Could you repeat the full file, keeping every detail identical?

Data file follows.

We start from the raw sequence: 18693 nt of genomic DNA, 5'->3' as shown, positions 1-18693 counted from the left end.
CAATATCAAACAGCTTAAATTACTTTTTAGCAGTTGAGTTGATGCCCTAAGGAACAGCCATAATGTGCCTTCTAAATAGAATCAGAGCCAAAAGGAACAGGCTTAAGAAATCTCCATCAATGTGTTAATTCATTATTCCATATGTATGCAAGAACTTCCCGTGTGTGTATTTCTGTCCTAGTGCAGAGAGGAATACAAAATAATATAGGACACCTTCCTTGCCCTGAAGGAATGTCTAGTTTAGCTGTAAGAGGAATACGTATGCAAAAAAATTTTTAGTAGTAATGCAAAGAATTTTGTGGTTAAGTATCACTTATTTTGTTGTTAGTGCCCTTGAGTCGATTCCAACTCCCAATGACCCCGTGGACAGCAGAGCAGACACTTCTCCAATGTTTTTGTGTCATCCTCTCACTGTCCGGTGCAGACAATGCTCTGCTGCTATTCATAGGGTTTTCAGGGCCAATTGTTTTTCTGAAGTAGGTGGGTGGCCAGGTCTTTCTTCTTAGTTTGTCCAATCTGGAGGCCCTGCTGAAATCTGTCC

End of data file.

We start from the raw sequence: 18693 nt of genomic DNA, 5'->3' as shown, positions 1-18693 counted from the left end.
CAATATCAAACAGCTTAAATTACTTTTTAGCAGTTGAGTTGATGCCCTAAGGAACAGCCATAATGTGCCTTCTAAATAGAATCAGAGCCAAAAGGAACAGGCTTAAGAAATCTCCATCAATGTGTTAATTCATTATTCCATATGTATGCAAGAACTTCCCGTGTGTGTATTTCTGTCCTAGTGCAGAGAGGAATACAAAATAATATAGGACACCTTCCTTGCCCTGAAGGAATGTCTAGTTTAGCTGTAAGAGGAATACGTATGCAAAAAAATTTTTAGTAGTAATGCAAAGAATTTTGTGGTTAAGTATCACTTATTTTGTTGTTAGTGCCCTTGAGTCGATTCCAACTCCCAATGACCCCGTGGACAGCAGAGCAGACACTTCTCCAATGTTTTTGTGTCATCCTCTCACTGTCCGGTGCAGACAATGCTCTGCTGCTATTCATAGGGTTTTCAGGGCCAATTGTTTTTCTGAAGTAGGTGGGTGGCCAGGTCTTTCTTCTTAGTTTGTCCAATCTGGAGGCCCTGCTGAAATCTGTCC